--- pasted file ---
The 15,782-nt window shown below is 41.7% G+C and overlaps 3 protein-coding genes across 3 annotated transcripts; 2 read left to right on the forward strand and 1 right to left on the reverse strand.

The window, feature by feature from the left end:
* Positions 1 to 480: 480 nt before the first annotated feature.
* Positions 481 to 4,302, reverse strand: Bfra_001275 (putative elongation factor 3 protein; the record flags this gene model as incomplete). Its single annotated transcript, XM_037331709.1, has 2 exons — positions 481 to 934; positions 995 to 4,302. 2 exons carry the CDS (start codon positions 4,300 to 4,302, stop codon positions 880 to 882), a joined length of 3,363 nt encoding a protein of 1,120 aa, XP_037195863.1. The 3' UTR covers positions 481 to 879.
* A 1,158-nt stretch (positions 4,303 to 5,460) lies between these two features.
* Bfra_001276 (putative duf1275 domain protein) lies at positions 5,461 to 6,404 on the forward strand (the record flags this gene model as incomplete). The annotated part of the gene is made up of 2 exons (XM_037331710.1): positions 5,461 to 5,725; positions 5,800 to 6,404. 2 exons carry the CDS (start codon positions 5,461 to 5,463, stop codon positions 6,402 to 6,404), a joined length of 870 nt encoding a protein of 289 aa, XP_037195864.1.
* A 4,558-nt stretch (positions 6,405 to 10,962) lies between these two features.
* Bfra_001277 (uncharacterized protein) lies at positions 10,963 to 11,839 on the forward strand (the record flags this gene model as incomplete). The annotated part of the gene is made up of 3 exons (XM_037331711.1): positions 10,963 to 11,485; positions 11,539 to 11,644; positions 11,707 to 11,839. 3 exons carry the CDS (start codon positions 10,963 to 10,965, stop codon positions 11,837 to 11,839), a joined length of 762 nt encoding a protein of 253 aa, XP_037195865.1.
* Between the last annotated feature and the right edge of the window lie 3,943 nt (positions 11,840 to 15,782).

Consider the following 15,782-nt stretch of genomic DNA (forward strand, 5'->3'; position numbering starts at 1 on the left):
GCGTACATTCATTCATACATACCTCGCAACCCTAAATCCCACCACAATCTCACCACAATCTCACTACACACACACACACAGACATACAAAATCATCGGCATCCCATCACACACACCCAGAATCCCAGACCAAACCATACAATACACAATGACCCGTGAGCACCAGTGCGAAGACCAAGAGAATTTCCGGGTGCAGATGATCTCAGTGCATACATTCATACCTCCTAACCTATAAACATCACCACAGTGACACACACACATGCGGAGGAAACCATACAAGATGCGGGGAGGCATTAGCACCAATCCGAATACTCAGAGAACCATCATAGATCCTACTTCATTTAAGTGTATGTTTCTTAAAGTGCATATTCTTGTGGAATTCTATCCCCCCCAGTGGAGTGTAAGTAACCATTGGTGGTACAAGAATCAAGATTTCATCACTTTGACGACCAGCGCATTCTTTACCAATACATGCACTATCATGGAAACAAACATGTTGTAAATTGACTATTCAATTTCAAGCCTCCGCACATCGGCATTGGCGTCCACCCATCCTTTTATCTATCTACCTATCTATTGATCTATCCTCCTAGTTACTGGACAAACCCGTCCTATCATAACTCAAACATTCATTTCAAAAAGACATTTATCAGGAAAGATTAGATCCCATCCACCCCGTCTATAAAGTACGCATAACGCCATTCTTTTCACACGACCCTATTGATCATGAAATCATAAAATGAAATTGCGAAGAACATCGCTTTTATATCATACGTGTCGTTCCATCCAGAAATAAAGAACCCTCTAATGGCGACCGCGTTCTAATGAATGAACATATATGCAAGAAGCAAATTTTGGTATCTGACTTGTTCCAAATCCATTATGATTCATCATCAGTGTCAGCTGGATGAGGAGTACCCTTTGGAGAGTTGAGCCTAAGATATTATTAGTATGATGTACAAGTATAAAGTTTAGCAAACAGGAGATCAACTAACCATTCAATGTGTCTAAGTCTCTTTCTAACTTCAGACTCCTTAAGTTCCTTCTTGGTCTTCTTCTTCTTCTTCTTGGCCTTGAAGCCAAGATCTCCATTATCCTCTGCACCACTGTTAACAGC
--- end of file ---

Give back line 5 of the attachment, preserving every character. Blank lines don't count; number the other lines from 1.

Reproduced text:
* A 1,158-nt stretch (positions 4,303 to 5,460) lies between these two features.